Research undertaken in the Honeywell organization (Zemke, 1985) identified similar dominance of on-the-job experiences as the primary source of development, as well as the primacy of two key developmental processes.
It was identified that approximately 80 per cent of reported learning came from contact with key people in the workplace and on the job experiences. These two clear initial findings have framed the field of management learning through experience and particularly influenced the work of McCall at al. (1988) that synthesized research developed over a six-year period (McCall & McCauley, 1986; Lindsey et al., 1987; Morrison et al., 1987). They identified three major themes:
- Job assignments (60 per cent of lessons) – challenging due to inexperienced circumstances, requiring skills not used before, under significant pressure and usually associated with interpersonal conflict.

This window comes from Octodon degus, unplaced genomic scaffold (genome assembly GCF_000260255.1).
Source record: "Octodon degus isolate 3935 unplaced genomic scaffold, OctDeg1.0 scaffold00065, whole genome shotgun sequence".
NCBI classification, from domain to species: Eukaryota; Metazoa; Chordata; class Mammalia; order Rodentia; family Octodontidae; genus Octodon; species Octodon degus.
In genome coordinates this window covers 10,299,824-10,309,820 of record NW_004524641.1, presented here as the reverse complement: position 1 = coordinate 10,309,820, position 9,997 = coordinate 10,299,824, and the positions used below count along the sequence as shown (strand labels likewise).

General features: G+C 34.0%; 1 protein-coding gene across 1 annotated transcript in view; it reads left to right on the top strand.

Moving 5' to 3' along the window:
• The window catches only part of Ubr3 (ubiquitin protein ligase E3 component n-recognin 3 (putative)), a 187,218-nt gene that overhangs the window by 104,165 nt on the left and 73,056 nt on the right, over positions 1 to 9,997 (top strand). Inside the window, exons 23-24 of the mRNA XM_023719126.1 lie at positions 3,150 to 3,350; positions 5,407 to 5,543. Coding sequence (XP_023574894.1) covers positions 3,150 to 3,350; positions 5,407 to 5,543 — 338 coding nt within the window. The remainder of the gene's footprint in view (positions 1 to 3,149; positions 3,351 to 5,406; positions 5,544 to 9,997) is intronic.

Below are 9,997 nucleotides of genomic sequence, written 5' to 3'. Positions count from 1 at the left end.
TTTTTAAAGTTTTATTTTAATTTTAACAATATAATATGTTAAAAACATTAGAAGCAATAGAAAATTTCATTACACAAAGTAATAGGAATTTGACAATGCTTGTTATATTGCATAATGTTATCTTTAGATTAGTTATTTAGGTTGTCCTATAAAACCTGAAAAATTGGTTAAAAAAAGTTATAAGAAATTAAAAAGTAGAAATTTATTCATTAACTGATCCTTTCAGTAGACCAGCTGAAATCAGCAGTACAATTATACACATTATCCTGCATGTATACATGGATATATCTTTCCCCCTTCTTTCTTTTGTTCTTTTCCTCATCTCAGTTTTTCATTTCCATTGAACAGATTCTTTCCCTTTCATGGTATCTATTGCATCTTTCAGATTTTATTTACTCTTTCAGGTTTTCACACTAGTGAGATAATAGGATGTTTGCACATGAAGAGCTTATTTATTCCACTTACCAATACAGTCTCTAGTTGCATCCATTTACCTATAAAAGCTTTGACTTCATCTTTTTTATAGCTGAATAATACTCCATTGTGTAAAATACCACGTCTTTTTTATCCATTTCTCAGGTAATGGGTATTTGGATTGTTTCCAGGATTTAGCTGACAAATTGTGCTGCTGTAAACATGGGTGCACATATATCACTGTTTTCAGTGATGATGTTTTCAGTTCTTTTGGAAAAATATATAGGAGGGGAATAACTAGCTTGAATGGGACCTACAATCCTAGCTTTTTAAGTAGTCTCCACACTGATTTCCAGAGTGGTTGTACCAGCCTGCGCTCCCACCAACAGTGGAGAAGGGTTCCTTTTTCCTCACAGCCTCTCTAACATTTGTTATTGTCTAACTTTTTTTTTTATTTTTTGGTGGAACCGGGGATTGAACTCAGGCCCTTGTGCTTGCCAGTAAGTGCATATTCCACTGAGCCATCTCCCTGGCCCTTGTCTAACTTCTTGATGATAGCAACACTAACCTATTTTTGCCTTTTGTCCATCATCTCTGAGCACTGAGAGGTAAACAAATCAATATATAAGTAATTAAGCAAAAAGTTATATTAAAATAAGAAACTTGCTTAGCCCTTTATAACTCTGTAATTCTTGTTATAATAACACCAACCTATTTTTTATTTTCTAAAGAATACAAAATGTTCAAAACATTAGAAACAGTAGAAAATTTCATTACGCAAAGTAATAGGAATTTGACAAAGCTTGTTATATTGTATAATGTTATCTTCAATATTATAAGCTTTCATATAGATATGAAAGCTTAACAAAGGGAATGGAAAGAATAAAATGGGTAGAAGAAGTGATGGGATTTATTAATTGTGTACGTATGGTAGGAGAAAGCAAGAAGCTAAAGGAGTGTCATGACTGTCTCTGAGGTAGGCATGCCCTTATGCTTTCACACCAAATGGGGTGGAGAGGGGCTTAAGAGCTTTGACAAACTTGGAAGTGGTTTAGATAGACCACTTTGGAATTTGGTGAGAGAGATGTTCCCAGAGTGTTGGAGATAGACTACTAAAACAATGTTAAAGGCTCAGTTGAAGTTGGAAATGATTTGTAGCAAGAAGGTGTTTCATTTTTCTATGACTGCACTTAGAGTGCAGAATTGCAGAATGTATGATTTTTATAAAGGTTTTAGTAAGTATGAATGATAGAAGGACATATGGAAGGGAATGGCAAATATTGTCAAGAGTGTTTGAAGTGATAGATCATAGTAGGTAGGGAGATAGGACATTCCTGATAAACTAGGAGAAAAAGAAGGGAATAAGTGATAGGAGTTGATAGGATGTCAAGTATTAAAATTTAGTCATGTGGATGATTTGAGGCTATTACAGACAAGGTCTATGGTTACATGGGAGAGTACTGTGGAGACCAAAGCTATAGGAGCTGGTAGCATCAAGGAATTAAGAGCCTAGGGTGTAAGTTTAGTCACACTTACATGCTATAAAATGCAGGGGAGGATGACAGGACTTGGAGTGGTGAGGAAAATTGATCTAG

- Notable people (20 per cent of lessons) – provoked learning about values and politics ‘and understanding how to direct and motivate others as a complement to the power of the managerial role’ (1988: 82; similar point emphasized by Bass et al., 1987).
- Hardships (20 per cent of lessons) – significant reflection and ‘heightened awareness of own shortcomings, a clearer view of themselves … and compassion and tolerance for the foibles of others’ (1988: 119).
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